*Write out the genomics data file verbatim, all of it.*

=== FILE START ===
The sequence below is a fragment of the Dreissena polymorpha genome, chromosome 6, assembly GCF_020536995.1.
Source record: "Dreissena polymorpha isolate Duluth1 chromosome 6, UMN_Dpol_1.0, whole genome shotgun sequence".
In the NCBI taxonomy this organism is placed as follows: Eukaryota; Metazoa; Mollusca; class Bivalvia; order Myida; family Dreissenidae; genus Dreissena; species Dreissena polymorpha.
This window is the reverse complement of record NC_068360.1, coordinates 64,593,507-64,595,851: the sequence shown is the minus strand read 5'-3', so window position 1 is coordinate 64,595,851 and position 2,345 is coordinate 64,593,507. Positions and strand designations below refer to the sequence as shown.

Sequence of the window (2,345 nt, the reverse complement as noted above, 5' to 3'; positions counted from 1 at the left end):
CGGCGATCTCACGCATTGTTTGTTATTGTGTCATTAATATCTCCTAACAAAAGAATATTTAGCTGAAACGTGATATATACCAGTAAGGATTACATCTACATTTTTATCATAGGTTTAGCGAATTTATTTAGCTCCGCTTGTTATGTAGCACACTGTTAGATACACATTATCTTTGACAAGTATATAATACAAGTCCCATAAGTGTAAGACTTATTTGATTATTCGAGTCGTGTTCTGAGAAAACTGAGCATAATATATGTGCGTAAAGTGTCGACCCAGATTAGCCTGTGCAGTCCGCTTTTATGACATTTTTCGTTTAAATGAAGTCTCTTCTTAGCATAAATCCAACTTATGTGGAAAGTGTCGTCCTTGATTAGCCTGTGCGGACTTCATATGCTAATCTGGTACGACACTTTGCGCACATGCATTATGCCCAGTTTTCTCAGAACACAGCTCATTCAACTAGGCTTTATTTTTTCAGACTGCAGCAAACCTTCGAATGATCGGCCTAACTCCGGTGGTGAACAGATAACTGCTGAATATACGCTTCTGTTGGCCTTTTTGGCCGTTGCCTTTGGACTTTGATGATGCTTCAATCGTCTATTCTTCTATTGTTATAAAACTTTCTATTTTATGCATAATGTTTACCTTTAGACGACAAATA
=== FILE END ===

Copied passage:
The sequence below is a fragment of the Dreissena polymorpha genome, chromosome 6, assembly GCF_020536995.1.
Source record: "Dreissena polymorpha isolate Duluth1 chromosome 6, UMN_Dpol_1.0, whole genome shotgun sequence".
In the NCBI taxonomy this organism is placed as follows: Eukaryota; Metazoa; Mollusca; class Bivalvia; order Myida; family Dreissenidae; genus Dreissena; species Dreissena polymorpha.
This window is the reverse complement of record NC_068360.1, coordinates 64,593,507-64,595,851: the sequence shown is the minus strand read 5'-3', so window position 1 is coordinate 64,595,851 and position 2,345 is coordinate 64,593,507. Positions and strand designations below refer to the sequence as shown.

Sequence of the window (2,345 nt, the reverse complement as noted above, 5' to 3'; positions counted from 1 at the left end):
CGGCGATCTCACGCATTGTTTGTTATTGTGTCATTAATATCTCCTAACAAAAGAATATTTAGCTGAAACGTGATATATACCAGTAAGGATTACATCTACATTTTTATCATAGGTTTAGCGAATTTATTTAGCTCCGCTTGTTATGTAGCACACTGTTAGATACACATTATCTTTGACAAGTATATAATACAAGTCCCATAAGTGTAAGACTTATTTGATTATTCGAGTCGTGTTCTGAGAAAACTGAGCATAATATATGTGCGTAAAGTGTCGACCCAGATTAGCCTGTGCAGTCCGCTTTTATGACATTTTTCGTTTAAATGAAGTCTCTTCTTAGCATAAATCCAACTTATGTGGAAAGTGTCGTCCTTGATTAGCCTGTGCGGACTTCATATGCTAATCTGGTACGACACTTTGCGCACATGCATTATGCCCAGTTTTCTCAGAACACAGCTCATTCAACTAGGCTTTATTTTTTCAGACTGCAGCAAACCTTCGAATGATCGGCCTAACTCCGGTGGTGAACAGATAACTGCTGAATATACGCTTCTGTTGGCCTTTTTGGCCGTTGCCTTTGGACTTTGATGATGCTTCAATCGTCTATTCTTCTATTGTTATAAAACTTTCTATTTTATGCATAATGTTTACCTTTAGACGACAAATA